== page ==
In Hallmark v. Eldridge, 124 Nev. Adv. Op. No. 48 (published July 24, 2008), the Nevada Supreme Court reviewed the often dubious role of so-called “biomechanical engineers” as experts and concluded that (1) the district court below abused its discretion when it allowed a physician with an engineering background to testify as a biomechanical expert against a personal injury plaintiff because, among other reasons, the testimony did not assist the jury in understanding the evidence as the testimony was not based on a reliable methodology; (2) prejudice stemming from errors in the admission of evidence bearing upon a damage claim requires reversal when the error substantially affects the rights of the complaining party on appeal; and (3) such an error substantially affects those rights when the appellant establishes, based upon a sufficient appellate record, the reasonable probability of a different result in the absence of the error.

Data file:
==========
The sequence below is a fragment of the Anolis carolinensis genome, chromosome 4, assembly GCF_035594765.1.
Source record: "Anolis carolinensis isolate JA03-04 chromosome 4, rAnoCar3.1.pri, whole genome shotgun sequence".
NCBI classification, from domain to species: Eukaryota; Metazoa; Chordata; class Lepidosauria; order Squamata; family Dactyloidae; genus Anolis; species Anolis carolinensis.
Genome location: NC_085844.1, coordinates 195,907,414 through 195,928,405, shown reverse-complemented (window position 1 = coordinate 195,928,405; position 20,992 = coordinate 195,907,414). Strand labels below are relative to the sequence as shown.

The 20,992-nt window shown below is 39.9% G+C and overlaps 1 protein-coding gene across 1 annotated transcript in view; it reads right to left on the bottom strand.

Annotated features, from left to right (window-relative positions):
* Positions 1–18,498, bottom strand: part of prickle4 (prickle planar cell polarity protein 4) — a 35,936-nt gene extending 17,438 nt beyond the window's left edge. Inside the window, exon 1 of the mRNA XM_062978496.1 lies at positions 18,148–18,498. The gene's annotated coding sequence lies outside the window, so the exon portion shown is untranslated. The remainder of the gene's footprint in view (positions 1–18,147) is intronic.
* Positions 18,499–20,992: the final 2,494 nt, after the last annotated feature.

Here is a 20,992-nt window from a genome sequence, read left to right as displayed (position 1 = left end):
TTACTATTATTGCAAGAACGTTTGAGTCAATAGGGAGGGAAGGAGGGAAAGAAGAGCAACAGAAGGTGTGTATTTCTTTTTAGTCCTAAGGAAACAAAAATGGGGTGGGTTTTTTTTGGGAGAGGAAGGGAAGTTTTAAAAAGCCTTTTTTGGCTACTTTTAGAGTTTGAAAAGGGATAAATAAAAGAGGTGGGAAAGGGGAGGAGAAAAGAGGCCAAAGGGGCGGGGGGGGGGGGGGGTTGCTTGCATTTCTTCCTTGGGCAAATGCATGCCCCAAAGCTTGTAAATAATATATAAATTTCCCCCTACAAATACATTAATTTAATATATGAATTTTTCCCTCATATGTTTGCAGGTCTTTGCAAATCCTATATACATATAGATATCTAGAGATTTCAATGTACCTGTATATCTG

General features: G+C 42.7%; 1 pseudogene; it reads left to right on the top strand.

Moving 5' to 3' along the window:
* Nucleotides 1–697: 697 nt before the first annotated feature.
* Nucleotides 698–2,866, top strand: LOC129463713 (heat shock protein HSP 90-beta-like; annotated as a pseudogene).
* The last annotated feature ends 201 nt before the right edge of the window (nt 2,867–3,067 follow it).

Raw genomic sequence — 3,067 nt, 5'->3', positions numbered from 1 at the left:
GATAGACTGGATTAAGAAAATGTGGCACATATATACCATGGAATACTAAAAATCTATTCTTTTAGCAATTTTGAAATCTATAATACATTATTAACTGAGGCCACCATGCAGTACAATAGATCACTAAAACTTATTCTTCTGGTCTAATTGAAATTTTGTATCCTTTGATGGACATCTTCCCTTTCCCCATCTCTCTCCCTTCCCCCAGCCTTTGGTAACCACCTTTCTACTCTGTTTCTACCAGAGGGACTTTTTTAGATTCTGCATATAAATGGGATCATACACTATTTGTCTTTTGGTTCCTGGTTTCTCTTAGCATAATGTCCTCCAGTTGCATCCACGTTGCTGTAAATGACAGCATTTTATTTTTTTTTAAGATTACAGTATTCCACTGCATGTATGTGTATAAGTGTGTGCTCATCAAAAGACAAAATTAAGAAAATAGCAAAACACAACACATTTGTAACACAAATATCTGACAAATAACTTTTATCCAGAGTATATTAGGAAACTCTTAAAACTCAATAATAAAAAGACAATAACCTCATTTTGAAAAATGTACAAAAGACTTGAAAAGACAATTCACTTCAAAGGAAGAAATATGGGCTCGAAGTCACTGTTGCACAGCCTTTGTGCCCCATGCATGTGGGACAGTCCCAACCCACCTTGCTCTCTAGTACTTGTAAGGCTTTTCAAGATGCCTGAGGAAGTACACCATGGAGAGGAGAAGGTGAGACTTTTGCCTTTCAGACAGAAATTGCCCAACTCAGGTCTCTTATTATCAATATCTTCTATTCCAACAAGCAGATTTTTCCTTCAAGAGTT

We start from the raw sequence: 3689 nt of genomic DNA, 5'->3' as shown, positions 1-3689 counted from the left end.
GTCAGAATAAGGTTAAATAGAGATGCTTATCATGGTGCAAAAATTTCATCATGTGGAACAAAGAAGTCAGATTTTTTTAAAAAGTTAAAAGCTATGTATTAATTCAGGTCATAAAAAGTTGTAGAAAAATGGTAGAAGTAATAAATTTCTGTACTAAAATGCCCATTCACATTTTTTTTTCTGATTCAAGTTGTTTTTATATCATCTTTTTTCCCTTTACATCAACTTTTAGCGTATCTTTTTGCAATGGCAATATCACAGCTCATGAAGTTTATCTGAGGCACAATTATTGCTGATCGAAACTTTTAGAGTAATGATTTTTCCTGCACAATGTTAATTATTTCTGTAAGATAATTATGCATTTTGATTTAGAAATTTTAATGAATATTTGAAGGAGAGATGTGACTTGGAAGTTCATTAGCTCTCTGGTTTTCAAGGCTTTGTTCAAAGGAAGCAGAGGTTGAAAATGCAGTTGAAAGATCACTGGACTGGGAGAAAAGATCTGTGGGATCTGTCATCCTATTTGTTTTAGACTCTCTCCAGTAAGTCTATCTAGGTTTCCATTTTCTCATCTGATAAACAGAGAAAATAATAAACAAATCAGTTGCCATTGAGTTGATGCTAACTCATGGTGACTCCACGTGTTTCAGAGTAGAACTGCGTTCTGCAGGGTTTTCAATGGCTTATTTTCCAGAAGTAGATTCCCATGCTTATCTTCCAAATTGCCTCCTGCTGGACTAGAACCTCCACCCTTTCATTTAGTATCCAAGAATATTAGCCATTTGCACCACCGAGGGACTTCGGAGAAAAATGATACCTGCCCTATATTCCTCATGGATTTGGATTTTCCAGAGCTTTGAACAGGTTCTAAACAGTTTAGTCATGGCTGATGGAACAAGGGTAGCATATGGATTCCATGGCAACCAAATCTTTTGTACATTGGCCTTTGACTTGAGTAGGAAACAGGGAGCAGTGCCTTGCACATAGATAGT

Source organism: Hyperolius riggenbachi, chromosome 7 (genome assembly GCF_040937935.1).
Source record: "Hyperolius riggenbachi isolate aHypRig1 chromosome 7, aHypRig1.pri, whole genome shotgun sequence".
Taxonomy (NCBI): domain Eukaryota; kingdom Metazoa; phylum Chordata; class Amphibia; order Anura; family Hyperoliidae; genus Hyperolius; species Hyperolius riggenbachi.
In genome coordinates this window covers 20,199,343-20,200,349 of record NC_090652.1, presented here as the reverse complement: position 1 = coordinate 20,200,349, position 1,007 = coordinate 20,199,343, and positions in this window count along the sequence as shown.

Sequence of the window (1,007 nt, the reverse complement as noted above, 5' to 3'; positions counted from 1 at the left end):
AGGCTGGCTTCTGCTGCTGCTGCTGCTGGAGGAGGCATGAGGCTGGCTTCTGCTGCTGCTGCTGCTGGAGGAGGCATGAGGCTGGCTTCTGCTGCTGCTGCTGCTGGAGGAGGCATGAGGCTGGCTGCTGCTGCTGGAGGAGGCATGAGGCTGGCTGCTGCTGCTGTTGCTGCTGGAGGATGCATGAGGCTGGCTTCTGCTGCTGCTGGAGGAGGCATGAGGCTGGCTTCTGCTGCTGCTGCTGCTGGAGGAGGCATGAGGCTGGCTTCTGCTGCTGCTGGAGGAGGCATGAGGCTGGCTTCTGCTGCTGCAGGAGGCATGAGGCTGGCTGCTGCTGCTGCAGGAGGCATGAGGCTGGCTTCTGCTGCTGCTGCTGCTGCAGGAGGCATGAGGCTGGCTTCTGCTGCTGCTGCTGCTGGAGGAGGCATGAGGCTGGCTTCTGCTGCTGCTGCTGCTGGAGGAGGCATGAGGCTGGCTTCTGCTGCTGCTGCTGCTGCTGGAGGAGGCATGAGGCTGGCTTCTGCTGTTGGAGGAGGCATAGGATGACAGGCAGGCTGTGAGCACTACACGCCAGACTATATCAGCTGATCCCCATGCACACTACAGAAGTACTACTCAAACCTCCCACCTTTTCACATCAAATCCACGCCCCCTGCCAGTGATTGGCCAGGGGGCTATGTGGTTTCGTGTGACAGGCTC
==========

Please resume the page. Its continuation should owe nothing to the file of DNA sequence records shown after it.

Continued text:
The Court’s entire decision can be read HERE.
Steve is the Managing Shareholder of Steven J. Klearman & Associates, a civil litigation law firm located in Reno, Nevada. He practices primarily in the areas of civil litigation and injury law, and has authored one of the definitive guides to Nevada civil law that is widely used by Nevada judges and attorneys, his book entitled Elements of Nevada Legal Theories.